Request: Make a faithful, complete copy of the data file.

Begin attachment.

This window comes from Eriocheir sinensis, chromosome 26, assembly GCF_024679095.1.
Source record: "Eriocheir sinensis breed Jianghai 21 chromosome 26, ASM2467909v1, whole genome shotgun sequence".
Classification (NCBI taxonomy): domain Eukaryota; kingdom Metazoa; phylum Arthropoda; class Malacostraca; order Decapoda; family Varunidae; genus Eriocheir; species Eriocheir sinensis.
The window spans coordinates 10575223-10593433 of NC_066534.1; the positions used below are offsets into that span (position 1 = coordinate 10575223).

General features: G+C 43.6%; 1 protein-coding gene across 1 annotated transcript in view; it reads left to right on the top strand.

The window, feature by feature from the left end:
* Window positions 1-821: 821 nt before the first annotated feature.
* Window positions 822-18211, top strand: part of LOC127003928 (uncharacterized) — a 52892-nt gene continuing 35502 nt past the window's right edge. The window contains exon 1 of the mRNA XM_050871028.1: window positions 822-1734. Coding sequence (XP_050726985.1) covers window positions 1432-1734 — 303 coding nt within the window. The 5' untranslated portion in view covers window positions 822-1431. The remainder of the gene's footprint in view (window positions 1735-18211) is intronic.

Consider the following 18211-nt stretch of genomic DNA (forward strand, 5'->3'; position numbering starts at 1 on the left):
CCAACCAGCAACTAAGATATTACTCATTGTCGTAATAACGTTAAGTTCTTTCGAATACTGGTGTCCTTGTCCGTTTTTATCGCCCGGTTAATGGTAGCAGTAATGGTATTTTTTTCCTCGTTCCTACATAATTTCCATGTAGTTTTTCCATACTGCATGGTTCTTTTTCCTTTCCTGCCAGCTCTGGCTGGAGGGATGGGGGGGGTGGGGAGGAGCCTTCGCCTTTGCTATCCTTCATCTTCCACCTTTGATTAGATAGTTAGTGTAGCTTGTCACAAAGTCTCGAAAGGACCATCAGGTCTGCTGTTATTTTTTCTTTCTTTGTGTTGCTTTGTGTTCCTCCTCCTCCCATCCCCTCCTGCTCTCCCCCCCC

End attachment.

This window comes from Eriocheir sinensis, chromosome 26, assembly GCF_024679095.1.
Source record: "Eriocheir sinensis breed Jianghai 21 chromosome 26, ASM2467909v1, whole genome shotgun sequence".
Classification (NCBI taxonomy): domain Eukaryota; kingdom Metazoa; phylum Arthropoda; class Malacostraca; order Decapoda; family Varunidae; genus Eriocheir; species Eriocheir sinensis.
The window spans coordinates 10575223-10593433 of NC_066534.1; the positions used below are offsets into that span (position 1 = coordinate 10575223).

General features: G+C 43.6%; 1 protein-coding gene across 1 annotated transcript in view; it reads left to right on the top strand.

The window, feature by feature from the left end:
* Window positions 1-821: 821 nt before the first annotated feature.
* Window positions 822-18211, top strand: part of LOC127003928 (uncharacterized) — a 52892-nt gene continuing 35502 nt past the window's right edge. The window contains exon 1 of the mRNA XM_050871028.1: window positions 822-1734. Coding sequence (XP_050726985.1) covers window positions 1432-1734 — 303 coding nt within the window. The 5' untranslated portion in view covers window positions 822-1431. The remainder of the gene's footprint in view (window positions 1735-18211) is intronic.

Consider the following 18211-nt stretch of genomic DNA (forward strand, 5'->3'; position numbering starts at 1 on the left):
CCAACCAGCAACTAAGATATTACTCATTGTCGTAATAACGTTAAGTTCTTTCGAATACTGGTGTCCTTGTCCGTTTTTATCGCCCGGTTAATGGTAGCAGTAATGGTATTTTTTTCCTCGTTCCTACATAATTTCCATGTAGTTTTTCCATACTGCATGGTTCTTTTTCCTTTCCTGCCAGCTCTGGCTGGAGGGATGGGGGGGGTGGGGAGGAGCCTTCGCCTTTGCTATCCTTCATCTTCCACCTTTGATTAGATAGTTAGTGTAGCTTGTCACAAAGTCTCGAAAGGACCATCAGGTCTGCTGTTATTTTTTCTTTCTTTGTGTTGCTTTGTGTTCCTCCTCCTCCCATCCCCTCCTGCTCTCCCCCCCC